Red Cross raises awareness with certified e-mail
Nonprofit giant American Red Cross has seen a 20 percent increase in click-through rates since it began using e-mail marketing services firm Goodmail's CertifiedEmail.
The American Red Cross began using e-mail Goodmail, Mountain View, CA, to help render images and to establish trust with its constituents, since its brand is often spoofed.
"Disaster images are attention-grabbers for our constituents, and with Goodmail the images are rendering automatically," said Kimberley Reckner, lead technical liaison for online fundraising at the American Red Cross, Washington. "We also have had a number of phishing attacks in which spammers send out e-mails that look like ours, especially during disasters."
Spammers often use the Red Cross brand to trick consumers into believing that they are getting communications from the charity. During the Hurricane Katrina aid effort, the American Red Cross raised $90 million in one day, which lends to its attractiveness for spammers to spoof. The charity had to work with the FBI to stop false mailings from being sent.
Interestingly, spammers who have spoofed the American Red Cross brand often lead the customers to donate on the Red Cross's actual site at www.redcross.org. However in doing so, on the way they were asked to give up personal information, such as Social Security numbers, to the spammer.
To test the CertifiedEmail, Goodmail sent 50,000 test e-mails, which fell into three categories: certified, certified with an educational message about how certified mail works and without certification. The result was a 20 percent increase in click-through rates for both categories of certified mail.
By using Goodmail's seal of approval, the American Red Cross is aiming to educate customers about CertifiedEmail and make them aware that the communications are authentic. This is done using certified mail, regularly timed mailings and a consistent look-and-feel for the brand.
"If our constituents are getting spoofed mails, then they will lose trust with our online brand and we don't want to do that since so many people are coming online to donate these days," Ms. Reckner said. "A younger generation is coming online to donate. During Katrina we received 55 percent of gifts online, which is a record high. We need to show our e-mail constituents that it's really us."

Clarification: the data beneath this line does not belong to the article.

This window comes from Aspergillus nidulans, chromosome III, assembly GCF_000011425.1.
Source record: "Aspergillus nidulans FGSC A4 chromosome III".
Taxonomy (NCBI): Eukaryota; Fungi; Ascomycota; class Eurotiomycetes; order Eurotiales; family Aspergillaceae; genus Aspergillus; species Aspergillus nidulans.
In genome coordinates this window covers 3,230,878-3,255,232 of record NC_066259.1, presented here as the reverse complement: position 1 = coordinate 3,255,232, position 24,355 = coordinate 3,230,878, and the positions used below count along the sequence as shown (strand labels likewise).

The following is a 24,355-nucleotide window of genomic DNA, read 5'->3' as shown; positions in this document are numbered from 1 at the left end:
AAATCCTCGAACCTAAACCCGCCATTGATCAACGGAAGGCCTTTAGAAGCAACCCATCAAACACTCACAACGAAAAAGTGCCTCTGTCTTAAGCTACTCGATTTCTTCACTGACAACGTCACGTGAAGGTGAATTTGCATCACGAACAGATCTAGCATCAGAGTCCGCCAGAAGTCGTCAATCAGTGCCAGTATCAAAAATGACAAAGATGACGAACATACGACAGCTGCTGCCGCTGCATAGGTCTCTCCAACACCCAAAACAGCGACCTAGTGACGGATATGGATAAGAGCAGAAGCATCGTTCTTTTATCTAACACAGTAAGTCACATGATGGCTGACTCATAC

E-mails in a newsletter format are sent twice a month and during holidays. In addition, when a disaster hits, the charity determines how much support is required to help and increases mailings as donations are needed. Currently the American Red Cross is trying to raise money for victims of the Virginia Tech shootings, as well as victims of the nor'easter that hit the East Coast last month.
The American Red Cross uses behavioral targeting in its e-mails to make the messages more relevant to potential donors. The charity has found that donators who gave to the Asian tsunami of 2004 cause were more likely to give to international causes like the genocide in Darfur and to help stop AIDS in Africa.
In addition, the charity plans to get into generational targeting. Katrina attracted younger donors, and these constituents will be addressed with a younger messaging style than that of the traditional mailers.
Using the CertifiedEmail has also helped to increase delivery, which is important to subscribers who receive transactional messages.
"We send tax receipts via e-mail and if they don't get it, it requires the user to call into our call centers and requires both the user and the Red Cross to do extra work," Ms. Reckner said.